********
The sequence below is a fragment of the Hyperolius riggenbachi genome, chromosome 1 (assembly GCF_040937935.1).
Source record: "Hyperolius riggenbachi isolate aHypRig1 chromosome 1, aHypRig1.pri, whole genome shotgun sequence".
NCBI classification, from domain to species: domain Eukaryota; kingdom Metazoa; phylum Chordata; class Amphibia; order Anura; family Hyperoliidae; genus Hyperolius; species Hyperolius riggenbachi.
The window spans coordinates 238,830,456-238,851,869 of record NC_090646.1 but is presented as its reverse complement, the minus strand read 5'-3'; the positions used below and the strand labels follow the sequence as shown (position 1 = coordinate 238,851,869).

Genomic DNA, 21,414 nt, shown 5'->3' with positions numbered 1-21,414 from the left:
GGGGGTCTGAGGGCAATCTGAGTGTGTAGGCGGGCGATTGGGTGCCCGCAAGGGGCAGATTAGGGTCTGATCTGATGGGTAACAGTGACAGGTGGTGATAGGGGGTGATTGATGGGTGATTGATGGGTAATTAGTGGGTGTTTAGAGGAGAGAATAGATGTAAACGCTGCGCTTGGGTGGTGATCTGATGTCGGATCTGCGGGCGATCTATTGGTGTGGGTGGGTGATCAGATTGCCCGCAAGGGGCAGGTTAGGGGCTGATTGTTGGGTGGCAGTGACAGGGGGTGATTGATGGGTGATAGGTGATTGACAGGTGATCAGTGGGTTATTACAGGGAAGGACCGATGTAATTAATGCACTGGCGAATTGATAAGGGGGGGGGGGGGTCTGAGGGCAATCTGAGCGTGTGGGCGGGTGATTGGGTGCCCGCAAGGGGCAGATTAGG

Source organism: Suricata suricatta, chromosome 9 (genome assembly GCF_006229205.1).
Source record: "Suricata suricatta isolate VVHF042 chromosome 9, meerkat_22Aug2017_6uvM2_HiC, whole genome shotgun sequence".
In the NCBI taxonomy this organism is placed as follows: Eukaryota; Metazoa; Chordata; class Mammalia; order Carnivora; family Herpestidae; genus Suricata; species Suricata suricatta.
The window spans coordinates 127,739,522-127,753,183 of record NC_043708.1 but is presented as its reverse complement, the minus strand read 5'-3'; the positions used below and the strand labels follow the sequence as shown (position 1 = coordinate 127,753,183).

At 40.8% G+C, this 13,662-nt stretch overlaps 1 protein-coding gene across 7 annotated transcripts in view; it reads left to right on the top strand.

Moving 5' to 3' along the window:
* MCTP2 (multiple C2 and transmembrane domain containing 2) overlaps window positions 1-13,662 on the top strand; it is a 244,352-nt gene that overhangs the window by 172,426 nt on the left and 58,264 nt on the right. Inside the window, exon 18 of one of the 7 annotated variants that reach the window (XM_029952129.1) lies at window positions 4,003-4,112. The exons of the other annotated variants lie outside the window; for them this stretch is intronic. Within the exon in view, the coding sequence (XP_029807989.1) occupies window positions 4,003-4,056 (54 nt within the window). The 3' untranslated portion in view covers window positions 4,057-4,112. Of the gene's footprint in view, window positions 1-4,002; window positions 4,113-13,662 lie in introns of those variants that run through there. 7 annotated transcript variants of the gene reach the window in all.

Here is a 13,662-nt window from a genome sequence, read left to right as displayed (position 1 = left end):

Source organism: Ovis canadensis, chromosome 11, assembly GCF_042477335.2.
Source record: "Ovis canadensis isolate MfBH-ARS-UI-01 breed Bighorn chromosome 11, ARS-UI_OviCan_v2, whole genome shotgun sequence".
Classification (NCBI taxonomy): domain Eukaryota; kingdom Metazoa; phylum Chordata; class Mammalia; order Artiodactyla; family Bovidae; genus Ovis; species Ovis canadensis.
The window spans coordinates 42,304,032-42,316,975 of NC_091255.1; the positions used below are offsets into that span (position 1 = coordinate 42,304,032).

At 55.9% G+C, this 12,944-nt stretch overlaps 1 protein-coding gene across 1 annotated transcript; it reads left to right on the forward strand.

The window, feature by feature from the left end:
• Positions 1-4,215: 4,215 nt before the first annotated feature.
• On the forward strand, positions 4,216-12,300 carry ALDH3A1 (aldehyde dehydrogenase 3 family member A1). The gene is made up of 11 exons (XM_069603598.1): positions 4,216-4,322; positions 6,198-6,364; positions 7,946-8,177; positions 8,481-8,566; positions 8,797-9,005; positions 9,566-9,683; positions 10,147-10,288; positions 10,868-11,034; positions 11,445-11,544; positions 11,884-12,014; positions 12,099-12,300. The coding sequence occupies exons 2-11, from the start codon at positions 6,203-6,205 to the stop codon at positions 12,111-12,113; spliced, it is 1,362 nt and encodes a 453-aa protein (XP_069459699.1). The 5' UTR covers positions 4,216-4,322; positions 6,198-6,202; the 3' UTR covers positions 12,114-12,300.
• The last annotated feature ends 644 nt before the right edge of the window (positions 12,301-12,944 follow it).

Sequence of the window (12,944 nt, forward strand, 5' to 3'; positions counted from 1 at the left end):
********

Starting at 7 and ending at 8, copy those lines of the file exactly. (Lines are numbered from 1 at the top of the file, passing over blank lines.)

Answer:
Source organism: Suricata suricatta, chromosome 9 (genome assembly GCF_006229205.1).
Source record: "Suricata suricatta isolate VVHF042 chromosome 9, meerkat_22Aug2017_6uvM2_HiC, whole genome shotgun sequence".